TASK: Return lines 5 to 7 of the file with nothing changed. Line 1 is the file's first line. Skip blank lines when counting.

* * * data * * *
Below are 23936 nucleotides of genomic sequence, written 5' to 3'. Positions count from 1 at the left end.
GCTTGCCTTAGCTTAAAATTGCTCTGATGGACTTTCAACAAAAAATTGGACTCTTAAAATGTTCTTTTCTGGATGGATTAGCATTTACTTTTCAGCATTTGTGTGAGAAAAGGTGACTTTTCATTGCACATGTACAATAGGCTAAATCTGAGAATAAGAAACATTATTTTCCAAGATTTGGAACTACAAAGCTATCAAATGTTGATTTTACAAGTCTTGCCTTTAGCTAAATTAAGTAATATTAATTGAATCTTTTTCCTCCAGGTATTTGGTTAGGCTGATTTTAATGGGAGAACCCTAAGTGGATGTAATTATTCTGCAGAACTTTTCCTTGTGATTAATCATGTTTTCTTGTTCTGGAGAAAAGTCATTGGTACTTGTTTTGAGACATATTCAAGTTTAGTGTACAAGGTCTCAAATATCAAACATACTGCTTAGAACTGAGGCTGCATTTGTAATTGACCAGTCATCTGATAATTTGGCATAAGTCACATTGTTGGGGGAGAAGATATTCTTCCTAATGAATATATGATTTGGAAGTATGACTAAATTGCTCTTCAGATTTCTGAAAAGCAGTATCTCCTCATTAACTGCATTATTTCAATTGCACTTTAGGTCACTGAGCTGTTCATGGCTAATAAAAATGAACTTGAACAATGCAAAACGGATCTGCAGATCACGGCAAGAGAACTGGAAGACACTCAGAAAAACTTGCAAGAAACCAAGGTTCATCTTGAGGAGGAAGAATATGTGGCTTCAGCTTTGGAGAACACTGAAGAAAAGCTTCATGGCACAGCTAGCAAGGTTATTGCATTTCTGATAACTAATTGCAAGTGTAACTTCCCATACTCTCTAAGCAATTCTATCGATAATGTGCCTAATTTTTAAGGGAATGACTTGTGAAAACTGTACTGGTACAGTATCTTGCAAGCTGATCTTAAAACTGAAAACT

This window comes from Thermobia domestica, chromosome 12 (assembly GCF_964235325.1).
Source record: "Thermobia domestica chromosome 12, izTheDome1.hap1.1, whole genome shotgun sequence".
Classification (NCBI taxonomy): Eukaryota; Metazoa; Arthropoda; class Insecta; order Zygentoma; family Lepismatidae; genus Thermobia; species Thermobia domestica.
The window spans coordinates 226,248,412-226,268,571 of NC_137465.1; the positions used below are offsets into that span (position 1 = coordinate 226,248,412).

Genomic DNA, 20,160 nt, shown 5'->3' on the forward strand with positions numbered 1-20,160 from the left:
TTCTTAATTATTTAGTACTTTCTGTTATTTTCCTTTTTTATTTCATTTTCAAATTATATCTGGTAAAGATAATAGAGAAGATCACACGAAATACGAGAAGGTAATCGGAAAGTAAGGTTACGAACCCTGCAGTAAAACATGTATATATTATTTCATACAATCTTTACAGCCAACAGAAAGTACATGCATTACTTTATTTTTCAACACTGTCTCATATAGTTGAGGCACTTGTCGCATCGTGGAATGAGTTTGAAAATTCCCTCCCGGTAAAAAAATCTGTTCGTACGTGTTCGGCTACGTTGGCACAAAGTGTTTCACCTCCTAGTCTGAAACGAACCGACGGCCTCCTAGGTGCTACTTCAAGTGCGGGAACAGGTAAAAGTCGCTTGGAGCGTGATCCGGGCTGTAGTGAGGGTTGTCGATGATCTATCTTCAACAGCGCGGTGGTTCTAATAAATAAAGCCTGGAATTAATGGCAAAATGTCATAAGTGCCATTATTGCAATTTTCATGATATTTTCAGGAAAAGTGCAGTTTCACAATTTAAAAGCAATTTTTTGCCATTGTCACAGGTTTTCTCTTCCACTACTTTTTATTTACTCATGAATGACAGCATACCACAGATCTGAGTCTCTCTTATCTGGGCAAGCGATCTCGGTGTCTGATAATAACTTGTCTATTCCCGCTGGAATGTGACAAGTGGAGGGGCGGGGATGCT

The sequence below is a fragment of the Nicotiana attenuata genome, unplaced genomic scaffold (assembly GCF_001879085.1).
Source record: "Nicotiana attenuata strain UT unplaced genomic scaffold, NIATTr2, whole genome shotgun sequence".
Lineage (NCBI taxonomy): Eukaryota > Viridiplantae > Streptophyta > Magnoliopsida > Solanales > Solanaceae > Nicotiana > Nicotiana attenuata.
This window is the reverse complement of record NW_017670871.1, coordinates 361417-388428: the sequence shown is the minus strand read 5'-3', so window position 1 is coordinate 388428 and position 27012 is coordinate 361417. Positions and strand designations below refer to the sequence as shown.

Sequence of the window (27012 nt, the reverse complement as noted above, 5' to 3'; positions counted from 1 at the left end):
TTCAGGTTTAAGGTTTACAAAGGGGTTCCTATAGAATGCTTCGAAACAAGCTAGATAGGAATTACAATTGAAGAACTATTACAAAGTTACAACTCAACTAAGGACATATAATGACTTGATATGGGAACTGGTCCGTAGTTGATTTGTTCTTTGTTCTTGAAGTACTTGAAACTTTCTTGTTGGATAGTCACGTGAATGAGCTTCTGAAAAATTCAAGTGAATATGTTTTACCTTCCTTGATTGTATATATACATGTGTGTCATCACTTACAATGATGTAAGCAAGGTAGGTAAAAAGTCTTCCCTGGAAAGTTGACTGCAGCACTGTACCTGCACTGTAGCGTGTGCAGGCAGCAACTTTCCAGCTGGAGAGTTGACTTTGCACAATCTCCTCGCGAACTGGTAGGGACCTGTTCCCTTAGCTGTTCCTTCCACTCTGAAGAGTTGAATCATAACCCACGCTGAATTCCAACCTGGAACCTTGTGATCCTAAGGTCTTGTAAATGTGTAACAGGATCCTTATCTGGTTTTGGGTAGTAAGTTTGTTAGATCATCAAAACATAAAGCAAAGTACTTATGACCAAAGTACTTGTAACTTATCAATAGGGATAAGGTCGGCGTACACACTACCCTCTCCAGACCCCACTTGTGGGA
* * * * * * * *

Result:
Classification (NCBI taxonomy): Eukaryota; Metazoa; Arthropoda; class Insecta; order Zygentoma; family Lepismatidae; genus Thermobia; species Thermobia domestica.
The window spans coordinates 226,248,412-226,268,571 of NC_137465.1; the positions used below are offsets into that span (position 1 = coordinate 226,248,412).

Genomic DNA, 20,160 nt, shown 5'->3' on the forward strand with positions numbered 1-20,160 from the left: